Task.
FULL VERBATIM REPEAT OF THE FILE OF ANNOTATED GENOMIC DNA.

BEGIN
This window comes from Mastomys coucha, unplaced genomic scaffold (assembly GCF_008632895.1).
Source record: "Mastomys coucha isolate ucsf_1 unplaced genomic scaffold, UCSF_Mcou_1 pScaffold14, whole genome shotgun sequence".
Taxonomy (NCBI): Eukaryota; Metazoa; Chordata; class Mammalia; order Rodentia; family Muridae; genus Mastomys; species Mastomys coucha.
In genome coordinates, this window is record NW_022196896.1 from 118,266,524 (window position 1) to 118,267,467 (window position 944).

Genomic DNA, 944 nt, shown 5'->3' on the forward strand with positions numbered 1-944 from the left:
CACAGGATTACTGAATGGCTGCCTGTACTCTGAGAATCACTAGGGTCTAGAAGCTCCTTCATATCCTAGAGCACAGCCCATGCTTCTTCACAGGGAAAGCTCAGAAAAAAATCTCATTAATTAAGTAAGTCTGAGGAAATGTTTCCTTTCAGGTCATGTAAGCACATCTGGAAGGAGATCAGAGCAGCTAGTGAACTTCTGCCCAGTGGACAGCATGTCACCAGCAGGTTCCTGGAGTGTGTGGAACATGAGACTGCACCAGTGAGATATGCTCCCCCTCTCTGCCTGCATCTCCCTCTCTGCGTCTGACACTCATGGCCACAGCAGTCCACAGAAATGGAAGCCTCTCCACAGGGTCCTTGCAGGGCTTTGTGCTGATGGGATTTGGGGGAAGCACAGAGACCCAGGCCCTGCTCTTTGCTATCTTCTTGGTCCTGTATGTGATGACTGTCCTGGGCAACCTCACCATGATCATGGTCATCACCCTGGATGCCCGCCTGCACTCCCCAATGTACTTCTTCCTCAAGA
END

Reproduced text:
This window comes from Mastomys coucha, unplaced genomic scaffold (assembly GCF_008632895.1).
Source record: "Mastomys coucha isolate ucsf_1 unplaced genomic scaffold, UCSF_Mcou_1 pScaffold14, whole genome shotgun sequence".
Taxonomy (NCBI): Eukaryota; Metazoa; Chordata; class Mammalia; order Rodentia; family Muridae; genus Mastomys; species Mastomys coucha.
In genome coordinates, this window is record NW_022196896.1 from 118,266,524 (window position 1) to 118,267,467 (window position 944).

Genomic DNA, 944 nt, shown 5'->3' on the forward strand with positions numbered 1-944 from the left:
CACAGGATTACTGAATGGCTGCCTGTACTCTGAGAATCACTAGGGTCTAGAAGCTCCTTCATATCCTAGAGCACAGCCCATGCTTCTTCACAGGGAAAGCTCAGAAAAAAATCTCATTAATTAAGTAAGTCTGAGGAAATGTTTCCTTTCAGGTCATGTAAGCACATCTGGAAGGAGATCAGAGCAGCTAGTGAACTTCTGCCCAGTGGACAGCATGTCACCAGCAGGTTCCTGGAGTGTGTGGAACATGAGACTGCACCAGTGAGATATGCTCCCCCTCTCTGCCTGCATCTCCCTCTCTGCGTCTGACACTCATGGCCACAGCAGTCCACAGAAATGGAAGCCTCTCCACAGGGTCCTTGCAGGGCTTTGTGCTGATGGGATTTGGGGGAAGCACAGAGACCCAGGCCCTGCTCTTTGCTATCTTCTTGGTCCTGTATGTGATGACTGTCCTGGGCAACCTCACCATGATCATGGTCATCACCCTGGATGCCCGCCTGCACTCCCCAATGTACTTCTTCCTCAAGA